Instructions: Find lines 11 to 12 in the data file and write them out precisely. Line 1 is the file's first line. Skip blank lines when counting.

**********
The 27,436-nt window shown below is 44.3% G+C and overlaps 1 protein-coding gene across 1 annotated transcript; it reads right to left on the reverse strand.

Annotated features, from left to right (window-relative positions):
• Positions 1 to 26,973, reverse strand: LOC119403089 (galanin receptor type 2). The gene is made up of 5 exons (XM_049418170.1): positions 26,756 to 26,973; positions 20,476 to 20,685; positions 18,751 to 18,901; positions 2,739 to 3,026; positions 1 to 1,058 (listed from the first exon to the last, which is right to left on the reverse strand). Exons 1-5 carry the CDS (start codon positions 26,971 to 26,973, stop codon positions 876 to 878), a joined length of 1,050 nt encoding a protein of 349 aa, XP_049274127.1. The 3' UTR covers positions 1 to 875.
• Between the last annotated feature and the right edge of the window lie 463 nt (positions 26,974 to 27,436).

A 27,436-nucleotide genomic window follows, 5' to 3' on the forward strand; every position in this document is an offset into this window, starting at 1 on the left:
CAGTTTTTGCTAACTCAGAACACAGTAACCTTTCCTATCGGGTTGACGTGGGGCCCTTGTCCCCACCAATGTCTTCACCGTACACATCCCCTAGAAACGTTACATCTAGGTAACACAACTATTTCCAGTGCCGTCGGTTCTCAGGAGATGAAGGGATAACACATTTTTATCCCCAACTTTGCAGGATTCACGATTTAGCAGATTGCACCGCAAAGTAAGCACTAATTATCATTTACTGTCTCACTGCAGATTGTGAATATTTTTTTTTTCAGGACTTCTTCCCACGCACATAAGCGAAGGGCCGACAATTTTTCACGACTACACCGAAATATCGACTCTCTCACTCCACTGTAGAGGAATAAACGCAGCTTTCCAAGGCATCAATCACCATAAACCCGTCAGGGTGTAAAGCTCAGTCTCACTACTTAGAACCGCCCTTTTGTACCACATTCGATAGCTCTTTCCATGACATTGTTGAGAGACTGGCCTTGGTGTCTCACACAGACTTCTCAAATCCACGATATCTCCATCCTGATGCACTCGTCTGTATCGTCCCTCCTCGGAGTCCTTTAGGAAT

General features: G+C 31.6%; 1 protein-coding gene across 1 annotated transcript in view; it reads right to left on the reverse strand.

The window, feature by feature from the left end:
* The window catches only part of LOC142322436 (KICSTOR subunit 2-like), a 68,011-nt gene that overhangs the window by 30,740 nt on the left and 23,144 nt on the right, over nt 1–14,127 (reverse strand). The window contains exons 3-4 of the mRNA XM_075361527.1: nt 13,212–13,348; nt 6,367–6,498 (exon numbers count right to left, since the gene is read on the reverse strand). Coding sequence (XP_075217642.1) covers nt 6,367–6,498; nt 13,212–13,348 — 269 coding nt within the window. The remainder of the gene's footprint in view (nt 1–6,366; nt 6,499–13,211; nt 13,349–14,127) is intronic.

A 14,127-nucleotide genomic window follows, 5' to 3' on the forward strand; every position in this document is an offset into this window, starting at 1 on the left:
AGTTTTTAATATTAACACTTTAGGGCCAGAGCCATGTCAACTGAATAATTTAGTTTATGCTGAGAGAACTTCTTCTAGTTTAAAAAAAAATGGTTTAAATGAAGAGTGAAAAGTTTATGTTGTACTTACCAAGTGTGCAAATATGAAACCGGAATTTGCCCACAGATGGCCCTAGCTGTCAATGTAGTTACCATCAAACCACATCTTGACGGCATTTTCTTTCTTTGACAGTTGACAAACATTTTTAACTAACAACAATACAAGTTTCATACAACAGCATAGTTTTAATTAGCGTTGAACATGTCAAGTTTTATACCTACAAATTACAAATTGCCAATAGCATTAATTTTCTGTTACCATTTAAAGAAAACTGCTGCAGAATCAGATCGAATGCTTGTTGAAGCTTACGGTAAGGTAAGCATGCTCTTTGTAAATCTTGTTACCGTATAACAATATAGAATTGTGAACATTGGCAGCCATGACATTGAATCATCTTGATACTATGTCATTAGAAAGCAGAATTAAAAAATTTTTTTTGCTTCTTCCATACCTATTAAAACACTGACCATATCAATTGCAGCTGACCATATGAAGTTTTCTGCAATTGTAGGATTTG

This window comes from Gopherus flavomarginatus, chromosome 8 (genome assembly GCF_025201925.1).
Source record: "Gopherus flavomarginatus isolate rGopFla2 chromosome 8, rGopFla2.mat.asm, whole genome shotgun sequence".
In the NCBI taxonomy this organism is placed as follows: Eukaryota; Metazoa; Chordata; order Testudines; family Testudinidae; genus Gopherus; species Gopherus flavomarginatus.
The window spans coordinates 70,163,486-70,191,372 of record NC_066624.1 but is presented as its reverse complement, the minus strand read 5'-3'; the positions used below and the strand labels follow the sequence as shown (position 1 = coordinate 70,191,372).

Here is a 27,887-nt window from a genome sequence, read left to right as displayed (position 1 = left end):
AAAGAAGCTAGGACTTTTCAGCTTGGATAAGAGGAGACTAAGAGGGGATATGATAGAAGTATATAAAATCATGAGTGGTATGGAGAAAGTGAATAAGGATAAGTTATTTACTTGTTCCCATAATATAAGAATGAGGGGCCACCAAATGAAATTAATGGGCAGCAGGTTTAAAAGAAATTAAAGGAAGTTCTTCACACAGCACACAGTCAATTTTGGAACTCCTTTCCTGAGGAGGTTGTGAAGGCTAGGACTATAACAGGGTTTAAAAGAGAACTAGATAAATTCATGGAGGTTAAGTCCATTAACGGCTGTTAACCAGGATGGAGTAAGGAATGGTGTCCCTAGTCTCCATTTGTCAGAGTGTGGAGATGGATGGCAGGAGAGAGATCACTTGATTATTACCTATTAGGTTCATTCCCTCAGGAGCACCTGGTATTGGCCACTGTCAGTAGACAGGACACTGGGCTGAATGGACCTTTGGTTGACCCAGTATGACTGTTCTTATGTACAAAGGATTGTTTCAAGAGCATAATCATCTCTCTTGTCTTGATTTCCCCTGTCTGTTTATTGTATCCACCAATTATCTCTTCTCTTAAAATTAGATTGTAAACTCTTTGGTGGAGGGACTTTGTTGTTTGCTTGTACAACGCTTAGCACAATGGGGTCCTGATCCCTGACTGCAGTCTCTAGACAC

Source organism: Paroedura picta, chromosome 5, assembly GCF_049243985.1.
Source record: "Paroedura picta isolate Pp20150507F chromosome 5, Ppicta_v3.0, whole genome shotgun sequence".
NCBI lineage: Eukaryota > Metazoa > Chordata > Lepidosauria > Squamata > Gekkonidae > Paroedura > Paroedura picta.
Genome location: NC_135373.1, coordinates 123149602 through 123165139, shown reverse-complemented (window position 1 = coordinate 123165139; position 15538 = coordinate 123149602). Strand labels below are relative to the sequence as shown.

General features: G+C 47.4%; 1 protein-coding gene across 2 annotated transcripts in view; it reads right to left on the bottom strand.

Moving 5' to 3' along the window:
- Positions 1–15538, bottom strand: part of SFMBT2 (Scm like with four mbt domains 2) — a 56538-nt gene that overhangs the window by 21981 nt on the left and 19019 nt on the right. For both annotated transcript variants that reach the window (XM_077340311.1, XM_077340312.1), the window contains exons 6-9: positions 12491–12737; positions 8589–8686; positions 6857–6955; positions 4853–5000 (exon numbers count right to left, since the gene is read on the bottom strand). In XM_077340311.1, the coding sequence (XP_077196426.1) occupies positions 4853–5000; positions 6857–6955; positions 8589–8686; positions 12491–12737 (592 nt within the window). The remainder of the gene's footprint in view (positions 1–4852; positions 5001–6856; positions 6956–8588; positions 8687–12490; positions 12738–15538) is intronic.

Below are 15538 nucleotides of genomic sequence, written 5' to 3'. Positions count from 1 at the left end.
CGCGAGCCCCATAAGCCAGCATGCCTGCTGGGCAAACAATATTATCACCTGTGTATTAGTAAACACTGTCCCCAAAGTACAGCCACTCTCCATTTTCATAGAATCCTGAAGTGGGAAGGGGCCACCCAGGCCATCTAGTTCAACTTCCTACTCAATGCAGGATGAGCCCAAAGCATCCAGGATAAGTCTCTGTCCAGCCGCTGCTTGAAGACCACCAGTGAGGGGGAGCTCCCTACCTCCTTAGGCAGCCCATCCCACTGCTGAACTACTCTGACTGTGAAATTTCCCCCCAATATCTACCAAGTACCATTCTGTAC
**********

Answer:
AGTTTTTAATATTAACACTTTAGGGCCAGAGCCATGTCAACTGAATAATTTAGTTTATGCTGAGAGAACTTCTTCTAGTTTAAAAAAAAATGGTTTAAATGAAGAGTGAAAAGTTTATGTTGTACTTACCAAGTGTGCAAATATGAAACCGGAATTTGCCCACAGATGGCCCTAGCTGTCAATGTAGTTACCATCAAACCACATCTTGACGGCATTTTCTTTCTTTGACAGTTGACAAACATTTTTAACTAACAACAATACAAGTTTCATACAACAGCATAGTTTTAATTAGCGTTGAACATGTCAAGTTTTATACCTACAAATTACAAATTGCCAATAGCATTAATTTTCTGTTACCATTTAAAGAAAACTGCTGCAGAATCAGATCGAATGCTTGTTGAAGCTTACGGTAAGGTAAGCATGCTCTTTGTAAATCTTGTTACCGTATAACAATATAGAATTGTGAACATTGGCAGCCATGACATTGAATCATCTTGATACTATGTCATTAGAAAGCAGAATTAAAAAATTTTTTTTGCTTCTTCCATACCTATTAAAACACTGACCATATCAATTGCAGCTGACCATATGAAGTTTTCTGCAATTGTAGGATTTG

This window comes from Gopherus flavomarginatus, chromosome 8 (genome assembly GCF_025201925.1).